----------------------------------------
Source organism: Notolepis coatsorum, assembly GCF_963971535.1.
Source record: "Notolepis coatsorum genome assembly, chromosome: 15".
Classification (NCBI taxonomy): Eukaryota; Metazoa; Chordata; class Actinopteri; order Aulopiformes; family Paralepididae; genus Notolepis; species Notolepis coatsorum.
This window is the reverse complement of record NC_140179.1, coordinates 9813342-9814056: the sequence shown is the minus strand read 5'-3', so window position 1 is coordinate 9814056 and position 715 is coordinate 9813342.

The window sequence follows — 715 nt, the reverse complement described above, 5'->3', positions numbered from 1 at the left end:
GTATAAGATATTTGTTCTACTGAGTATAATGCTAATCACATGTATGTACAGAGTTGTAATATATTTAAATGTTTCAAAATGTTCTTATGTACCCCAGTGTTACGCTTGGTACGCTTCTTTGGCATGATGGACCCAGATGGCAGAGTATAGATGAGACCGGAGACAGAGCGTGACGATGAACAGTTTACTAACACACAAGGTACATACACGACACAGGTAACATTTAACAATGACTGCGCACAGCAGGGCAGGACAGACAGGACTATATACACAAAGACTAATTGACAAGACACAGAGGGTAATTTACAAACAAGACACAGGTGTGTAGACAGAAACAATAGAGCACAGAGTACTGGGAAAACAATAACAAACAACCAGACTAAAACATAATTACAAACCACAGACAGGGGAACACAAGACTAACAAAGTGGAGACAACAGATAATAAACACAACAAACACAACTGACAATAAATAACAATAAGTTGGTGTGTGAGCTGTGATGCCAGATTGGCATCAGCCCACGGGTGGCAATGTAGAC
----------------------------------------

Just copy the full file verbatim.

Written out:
Source organism: Notolepis coatsorum, assembly GCF_963971535.1.
Source record: "Notolepis coatsorum genome assembly, chromosome: 15".
Classification (NCBI taxonomy): Eukaryota; Metazoa; Chordata; class Actinopteri; order Aulopiformes; family Paralepididae; genus Notolepis; species Notolepis coatsorum.
This window is the reverse complement of record NC_140179.1, coordinates 9813342-9814056: the sequence shown is the minus strand read 5'-3', so window position 1 is coordinate 9814056 and position 715 is coordinate 9813342.

The window sequence follows — 715 nt, the reverse complement described above, 5'->3', positions numbered from 1 at the left end:
GTATAAGATATTTGTTCTACTGAGTATAATGCTAATCACATGTATGTACAGAGTTGTAATATATTTAAATGTTTCAAAATGTTCTTATGTACCCCAGTGTTACGCTTGGTACGCTTCTTTGGCATGATGGACCCAGATGGCAGAGTATAGATGAGACCGGAGACAGAGCGTGACGATGAACAGTTTACTAACACACAAGGTACATACACGACACAGGTAACATTTAACAATGACTGCGCACAGCAGGGCAGGACAGACAGGACTATATACACAAAGACTAATTGACAAGACACAGAGGGTAATTTACAAACAAGACACAGGTGTGTAGACAGAAACAATAGAGCACAGAGTACTGGGAAAACAATAACAAACAACCAGACTAAAACATAATTACAAACCACAGACAGGGGAACACAAGACTAACAAAGTGGAGACAACAGATAATAAACACAACAAACACAACTGACAATAAATAACAATAAGTTGGTGTGTGAGCTGTGATGCCAGATTGGCATCAGCCCACGGGTGGCAATGTAGAC